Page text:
Induction Vs. Deduction Economics

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Reason is the tool by which the human mind comes to understand the world. There are two processes by which reason tries to understand events: deductive reasoning, based on generally accepted principles, and inductive reasoning, in which general principles are formed from observed events. The field of economics has deductive and inductive sides, which are complementary to each other.

1 Deduction in Economics

Deductive economics starts with a set of axioms about economies and how they work, and relies on these principles to explain individual cases or events. Supply and demand analysis, a staple in any introductory economics course, is an example of deductive reasoning because it involves a set of generally accepted principles about demand and supply. To summarize, deduction in economics starts with a generally accepted principle and proceeds to the specific.

2 Induction in Economics

Inductive reasoning in economics does the reverse of deductive reasoning; namely, it begins with an individual problem or question and proceeds to form a general principle based on the evidence observed in the real world of economic activity. For example, an economist who asks if a government program of public works spending will stimulate a region’s economy will proceed to research the issue, collect and analyze data, and based on conclusions, form a general theory about the economic impact of fiscal policies.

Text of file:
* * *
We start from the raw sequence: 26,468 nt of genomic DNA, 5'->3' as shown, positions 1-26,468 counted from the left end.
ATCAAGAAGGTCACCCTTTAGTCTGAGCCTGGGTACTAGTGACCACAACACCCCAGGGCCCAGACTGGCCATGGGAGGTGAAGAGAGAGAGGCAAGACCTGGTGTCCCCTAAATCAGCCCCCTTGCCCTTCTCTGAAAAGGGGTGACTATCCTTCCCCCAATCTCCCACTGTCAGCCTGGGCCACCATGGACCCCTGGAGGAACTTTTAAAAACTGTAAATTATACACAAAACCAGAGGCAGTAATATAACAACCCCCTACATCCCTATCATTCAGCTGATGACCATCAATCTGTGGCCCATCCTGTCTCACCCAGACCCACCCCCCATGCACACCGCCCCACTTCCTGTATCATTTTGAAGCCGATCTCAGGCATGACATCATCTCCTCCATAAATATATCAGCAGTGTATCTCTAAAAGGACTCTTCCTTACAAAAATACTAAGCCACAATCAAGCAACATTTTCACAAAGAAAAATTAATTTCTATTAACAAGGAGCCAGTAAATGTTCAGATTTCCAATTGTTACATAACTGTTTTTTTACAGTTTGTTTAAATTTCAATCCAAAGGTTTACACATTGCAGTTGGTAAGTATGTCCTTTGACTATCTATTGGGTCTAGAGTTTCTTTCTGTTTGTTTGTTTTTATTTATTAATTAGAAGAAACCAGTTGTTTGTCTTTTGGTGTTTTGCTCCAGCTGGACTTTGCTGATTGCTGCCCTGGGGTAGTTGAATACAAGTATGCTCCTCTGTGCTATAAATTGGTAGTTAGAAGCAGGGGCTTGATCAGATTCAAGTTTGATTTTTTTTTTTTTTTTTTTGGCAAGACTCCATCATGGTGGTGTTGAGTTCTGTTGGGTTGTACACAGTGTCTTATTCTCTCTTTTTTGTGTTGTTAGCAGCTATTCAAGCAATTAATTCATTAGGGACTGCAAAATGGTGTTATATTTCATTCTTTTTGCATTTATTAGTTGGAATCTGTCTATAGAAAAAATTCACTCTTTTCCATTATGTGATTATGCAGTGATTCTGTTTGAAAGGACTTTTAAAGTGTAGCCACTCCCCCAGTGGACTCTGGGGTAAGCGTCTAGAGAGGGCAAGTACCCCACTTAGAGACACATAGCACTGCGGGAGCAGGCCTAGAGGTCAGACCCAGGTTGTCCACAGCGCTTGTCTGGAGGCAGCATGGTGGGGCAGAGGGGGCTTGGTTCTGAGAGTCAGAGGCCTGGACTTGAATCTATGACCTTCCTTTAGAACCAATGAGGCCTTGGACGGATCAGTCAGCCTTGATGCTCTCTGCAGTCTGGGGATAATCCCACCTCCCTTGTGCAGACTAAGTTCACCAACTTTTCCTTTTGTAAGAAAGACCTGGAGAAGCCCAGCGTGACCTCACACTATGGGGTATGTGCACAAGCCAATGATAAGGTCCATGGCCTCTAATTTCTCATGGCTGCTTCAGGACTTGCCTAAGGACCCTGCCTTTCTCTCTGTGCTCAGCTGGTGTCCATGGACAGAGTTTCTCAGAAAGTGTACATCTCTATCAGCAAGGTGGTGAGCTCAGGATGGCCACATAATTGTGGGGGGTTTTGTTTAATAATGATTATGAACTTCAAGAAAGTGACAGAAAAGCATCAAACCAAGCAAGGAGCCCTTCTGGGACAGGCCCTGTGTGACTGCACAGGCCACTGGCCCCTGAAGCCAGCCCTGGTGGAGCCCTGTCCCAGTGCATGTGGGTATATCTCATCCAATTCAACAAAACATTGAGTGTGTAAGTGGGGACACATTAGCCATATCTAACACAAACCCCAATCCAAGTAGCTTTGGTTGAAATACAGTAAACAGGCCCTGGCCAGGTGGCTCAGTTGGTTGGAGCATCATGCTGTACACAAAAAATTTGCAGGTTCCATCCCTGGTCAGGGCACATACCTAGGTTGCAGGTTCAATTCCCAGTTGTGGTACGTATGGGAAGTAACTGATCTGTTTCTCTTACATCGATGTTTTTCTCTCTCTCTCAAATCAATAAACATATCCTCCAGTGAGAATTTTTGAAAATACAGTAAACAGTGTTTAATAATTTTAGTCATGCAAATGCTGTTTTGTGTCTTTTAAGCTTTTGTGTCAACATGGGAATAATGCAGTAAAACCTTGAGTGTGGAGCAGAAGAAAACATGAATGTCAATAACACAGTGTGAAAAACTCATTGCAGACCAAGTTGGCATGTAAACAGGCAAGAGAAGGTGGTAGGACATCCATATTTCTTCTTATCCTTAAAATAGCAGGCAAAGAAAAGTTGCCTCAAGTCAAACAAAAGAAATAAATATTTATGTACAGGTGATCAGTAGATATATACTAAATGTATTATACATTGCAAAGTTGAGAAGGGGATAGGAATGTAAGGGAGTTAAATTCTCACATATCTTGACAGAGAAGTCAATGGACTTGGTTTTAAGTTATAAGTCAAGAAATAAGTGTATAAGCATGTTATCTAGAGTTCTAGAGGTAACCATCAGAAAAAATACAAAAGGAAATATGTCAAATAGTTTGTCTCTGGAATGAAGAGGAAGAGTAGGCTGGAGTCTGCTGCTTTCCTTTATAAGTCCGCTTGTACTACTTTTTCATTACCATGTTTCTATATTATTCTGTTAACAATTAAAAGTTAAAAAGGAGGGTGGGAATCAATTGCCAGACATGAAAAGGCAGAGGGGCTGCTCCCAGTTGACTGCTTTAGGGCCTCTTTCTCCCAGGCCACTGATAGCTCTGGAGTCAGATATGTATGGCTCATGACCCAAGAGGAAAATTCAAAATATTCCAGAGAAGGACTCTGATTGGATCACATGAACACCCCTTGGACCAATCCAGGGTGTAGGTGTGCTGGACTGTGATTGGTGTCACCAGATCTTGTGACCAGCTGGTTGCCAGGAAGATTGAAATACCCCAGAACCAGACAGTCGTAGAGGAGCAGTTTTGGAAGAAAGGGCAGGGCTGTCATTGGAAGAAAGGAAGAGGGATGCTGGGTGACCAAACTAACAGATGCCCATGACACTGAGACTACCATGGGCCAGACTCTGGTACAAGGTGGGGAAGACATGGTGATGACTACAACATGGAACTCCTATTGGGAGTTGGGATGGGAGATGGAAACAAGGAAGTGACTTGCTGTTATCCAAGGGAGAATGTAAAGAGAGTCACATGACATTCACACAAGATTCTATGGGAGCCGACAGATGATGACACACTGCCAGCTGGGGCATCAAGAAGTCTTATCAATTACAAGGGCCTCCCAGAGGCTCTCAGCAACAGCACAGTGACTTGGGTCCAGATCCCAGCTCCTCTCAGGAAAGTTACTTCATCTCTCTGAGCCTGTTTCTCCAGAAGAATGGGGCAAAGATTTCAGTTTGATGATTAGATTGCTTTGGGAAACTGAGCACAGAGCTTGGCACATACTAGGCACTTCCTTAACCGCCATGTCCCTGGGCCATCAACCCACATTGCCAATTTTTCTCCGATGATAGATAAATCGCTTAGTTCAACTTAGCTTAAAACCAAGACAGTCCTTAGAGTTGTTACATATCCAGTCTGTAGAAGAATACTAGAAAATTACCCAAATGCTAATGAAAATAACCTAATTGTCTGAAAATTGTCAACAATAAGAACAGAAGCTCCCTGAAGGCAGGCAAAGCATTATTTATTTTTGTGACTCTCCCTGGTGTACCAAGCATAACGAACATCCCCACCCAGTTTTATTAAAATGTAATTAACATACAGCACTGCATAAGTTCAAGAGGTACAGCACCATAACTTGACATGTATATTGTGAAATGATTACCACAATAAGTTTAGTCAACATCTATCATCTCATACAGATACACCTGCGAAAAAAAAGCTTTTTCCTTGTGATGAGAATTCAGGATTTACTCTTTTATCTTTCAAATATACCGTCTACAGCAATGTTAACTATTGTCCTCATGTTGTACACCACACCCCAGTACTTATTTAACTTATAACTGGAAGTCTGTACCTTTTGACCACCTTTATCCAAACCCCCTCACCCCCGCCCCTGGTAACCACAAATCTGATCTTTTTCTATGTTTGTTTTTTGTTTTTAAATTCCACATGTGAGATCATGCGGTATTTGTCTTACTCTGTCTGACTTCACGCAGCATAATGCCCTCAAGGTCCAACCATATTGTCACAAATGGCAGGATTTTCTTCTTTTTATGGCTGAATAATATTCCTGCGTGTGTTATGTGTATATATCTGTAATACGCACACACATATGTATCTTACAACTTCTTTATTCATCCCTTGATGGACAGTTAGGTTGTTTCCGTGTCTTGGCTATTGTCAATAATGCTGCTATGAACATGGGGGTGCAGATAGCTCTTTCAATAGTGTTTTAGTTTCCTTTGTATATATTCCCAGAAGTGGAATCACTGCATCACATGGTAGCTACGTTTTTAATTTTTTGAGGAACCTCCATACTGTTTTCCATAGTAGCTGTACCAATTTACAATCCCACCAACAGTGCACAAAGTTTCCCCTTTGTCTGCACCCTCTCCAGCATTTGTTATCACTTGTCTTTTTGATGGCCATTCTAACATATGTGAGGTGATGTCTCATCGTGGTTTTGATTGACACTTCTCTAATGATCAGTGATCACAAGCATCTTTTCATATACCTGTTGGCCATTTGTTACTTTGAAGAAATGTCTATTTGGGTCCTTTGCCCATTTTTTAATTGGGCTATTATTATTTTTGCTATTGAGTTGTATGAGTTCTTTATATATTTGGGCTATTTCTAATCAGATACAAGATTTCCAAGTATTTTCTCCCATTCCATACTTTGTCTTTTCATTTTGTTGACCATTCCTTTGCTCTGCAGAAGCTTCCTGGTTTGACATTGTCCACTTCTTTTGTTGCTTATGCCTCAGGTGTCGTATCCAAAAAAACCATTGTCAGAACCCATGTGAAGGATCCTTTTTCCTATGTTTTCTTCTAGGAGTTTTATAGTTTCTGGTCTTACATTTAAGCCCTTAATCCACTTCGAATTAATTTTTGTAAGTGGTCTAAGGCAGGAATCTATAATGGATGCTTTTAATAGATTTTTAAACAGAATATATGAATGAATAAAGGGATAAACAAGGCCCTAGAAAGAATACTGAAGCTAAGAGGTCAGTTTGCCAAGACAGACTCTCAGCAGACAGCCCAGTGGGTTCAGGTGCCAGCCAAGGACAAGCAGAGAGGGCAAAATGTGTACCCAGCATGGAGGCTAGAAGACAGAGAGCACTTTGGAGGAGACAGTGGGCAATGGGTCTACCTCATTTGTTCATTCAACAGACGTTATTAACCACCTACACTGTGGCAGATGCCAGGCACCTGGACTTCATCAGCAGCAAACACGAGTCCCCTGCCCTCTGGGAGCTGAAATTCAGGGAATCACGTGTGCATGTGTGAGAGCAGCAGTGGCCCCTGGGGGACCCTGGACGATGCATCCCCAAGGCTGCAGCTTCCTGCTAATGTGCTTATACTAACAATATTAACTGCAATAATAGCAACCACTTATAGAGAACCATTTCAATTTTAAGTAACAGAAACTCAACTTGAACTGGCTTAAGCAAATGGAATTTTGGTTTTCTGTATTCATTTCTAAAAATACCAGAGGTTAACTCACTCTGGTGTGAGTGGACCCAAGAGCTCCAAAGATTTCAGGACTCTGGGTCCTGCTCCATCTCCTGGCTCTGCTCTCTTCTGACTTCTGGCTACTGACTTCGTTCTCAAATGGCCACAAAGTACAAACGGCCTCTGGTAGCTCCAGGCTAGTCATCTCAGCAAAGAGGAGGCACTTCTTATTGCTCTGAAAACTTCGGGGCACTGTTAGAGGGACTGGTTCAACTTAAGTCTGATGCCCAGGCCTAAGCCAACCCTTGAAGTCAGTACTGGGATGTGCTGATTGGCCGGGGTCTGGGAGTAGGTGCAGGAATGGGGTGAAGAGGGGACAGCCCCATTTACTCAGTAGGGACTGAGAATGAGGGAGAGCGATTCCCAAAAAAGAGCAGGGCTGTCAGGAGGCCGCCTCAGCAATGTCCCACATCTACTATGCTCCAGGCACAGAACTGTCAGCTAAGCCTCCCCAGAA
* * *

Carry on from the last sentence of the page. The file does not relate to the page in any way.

3 Induction-Deduction Link

Although deduction and induction represent two differing approaches to understanding economic phenomena, the 19th century American economist Henry George observed that they are related. George noted that induction involves the use of human reason to investigate facts, while deduction is the derivative of the former.

4 Effects

Applying George’s insight on deduction and induction in economics, deduction involves the use of economic principles and theories that have been empirically verified through observation, research, and critical analysis. Generally accepted principles of supply and demand, for example, can inform our understanding of economic transactions only if they are based on empirical evidence, collected and analyzed through the inductive process.

5 Features

Induction in economics requires rigorous use of the methodology of economic research. This includes use of the mathematical modeling and statistical processes used in econometrics, or economic measurement. Findings from inductive reasoning then form economic theories used in deductive analysis.

Shane Hall is a writer and research analyst with more than 20 years of experience. His work has appeared in "Brookings Papers on Education Policy," "Population and Development" and various Texas newspapers. Hall has a Doctor of Philosophy in political economy and is a former college instructor of economics and political science.